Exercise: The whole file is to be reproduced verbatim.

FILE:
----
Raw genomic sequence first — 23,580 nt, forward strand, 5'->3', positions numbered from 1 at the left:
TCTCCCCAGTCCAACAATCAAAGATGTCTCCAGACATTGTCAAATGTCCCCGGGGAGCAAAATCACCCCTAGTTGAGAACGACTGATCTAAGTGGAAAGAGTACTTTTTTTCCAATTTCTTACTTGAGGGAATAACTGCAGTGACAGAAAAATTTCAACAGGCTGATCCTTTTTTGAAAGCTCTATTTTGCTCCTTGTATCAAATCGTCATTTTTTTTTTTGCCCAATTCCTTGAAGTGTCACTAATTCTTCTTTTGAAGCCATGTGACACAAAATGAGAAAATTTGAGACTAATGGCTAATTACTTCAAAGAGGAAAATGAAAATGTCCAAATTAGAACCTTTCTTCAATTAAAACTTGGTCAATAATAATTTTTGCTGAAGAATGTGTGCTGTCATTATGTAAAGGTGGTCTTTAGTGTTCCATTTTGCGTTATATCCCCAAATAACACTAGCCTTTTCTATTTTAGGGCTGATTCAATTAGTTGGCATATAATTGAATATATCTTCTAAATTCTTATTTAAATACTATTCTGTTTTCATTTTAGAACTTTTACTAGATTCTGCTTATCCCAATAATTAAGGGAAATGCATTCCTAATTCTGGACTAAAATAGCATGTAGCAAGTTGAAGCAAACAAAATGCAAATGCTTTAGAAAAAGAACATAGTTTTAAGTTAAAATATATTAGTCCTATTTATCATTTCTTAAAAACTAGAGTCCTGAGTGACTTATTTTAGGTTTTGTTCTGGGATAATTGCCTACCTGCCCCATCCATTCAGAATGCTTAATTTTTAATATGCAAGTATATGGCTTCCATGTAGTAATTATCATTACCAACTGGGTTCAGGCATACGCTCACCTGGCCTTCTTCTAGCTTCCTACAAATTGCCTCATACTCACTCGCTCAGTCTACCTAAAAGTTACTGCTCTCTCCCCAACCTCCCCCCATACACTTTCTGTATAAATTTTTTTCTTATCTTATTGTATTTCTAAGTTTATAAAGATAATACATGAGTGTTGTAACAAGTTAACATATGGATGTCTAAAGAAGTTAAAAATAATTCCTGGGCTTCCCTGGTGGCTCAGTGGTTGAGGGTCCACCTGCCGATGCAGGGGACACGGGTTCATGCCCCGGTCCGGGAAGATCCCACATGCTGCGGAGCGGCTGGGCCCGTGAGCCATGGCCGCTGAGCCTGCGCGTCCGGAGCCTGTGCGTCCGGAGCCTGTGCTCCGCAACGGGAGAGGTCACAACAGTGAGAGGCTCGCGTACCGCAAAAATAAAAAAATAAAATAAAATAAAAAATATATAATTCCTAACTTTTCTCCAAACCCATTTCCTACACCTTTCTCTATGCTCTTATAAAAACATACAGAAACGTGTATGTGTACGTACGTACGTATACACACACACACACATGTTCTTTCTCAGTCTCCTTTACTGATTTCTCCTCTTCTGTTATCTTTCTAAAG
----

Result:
Raw genomic sequence first — 23,580 nt, forward strand, 5'->3', positions numbered from 1 at the left:
TCTCCCCAGTCCAACAATCAAAGATGTCTCCAGACATTGTCAAATGTCCCCGGGGAGCAAAATCACCCCTAGTTGAGAACGACTGATCTAAGTGGAAAGAGTACTTTTTTTCCAATTTCTTACTTGAGGGAATAACTGCAGTGACAGAAAAATTTCAACAGGCTGATCCTTTTTTGAAAGCTCTATTTTGCTCCTTGTATCAAATCGTCATTTTTTTTTTTGCCCAATTCCTTGAAGTGTCACTAATTCTTCTTTTGAAGCCATGTGACACAAAATGAGAAAATTTGAGACTAATGGCTAATTACTTCAAAGAGGAAAATGAAAATGTCCAAATTAGAACCTTTCTTCAATTAAAACTTGGTCAATAATAATTTTTGCTGAAGAATGTGTGCTGTCATTATGTAAAGGTGGTCTTTAGTGTTCCATTTTGCGTTATATCCCCAAATAACACTAGCCTTTTCTATTTTAGGGCTGATTCAATTAGTTGGCATATAATTGAATATATCTTCTAAATTCTTATTTAAATACTATTCTGTTTTCATTTTAGAACTTTTACTAGATTCTGCTTATCCCAATAATTAAGGGAAATGCATTCCTAATTCTGGACTAAAATAGCATGTAGCAAGTTGAAGCAAACAAAATGCAAATGCTTTAGAAAAAGAACATAGTTTTAAGTTAAAATATATTAGTCCTATTTATCATTTCTTAAAAACTAGAGTCCTGAGTGACTTATTTTAGGTTTTGTTCTGGGATAATTGCCTACCTGCCCCATCCATTCAGAATGCTTAATTTTTAATATGCAAGTATATGGCTTCCATGTAGTAATTATCATTACCAACTGGGTTCAGGCATACGCTCACCTGGCCTTCTTCTAGCTTCCTACAAATTGCCTCATACTCACTCGCTCAGTCTACCTAAAAGTTACTGCTCTCTCCCCAACCTCCCCCCATACACTTTCTGTATAAATTTTTTTCTTATCTTATTGTATTTCTAAGTTTATAAAGATAATACATGAGTGTTGTAACAAGTTAACATATGGATGTCTAAAGAAGTTAAAAATAATTCCTGGGCTTCCCTGGTGGCTCAGTGGTTGAGGGTCCACCTGCCGATGCAGGGGACACGGGTTCATGCCCCGGTCCGGGAAGATCCCACATGCTGCGGAGCGGCTGGGCCCGTGAGCCATGGCCGCTGAGCCTGCGCGTCCGGAGCCTGTGCGTCCGGAGCCTGTGCTCCGCAACGGGAGAGGTCACAACAGTGAGAGGCTCGCGTACCGCAAAAATAAAAAAATAAAATAAAATAAAAAATATATAATTCCTAACTTTTCTCCAAACCCATTTCCTACACCTTTCTCTATGCTCTTATAAAAACATACAGAAACGTGTATGTGTACGTACGTACGTATACACACACACACACATGTTCTTTCTCAGTCTCCTTTACTGATTTCTCCTCTTCTGTTATCTTTCTAAAG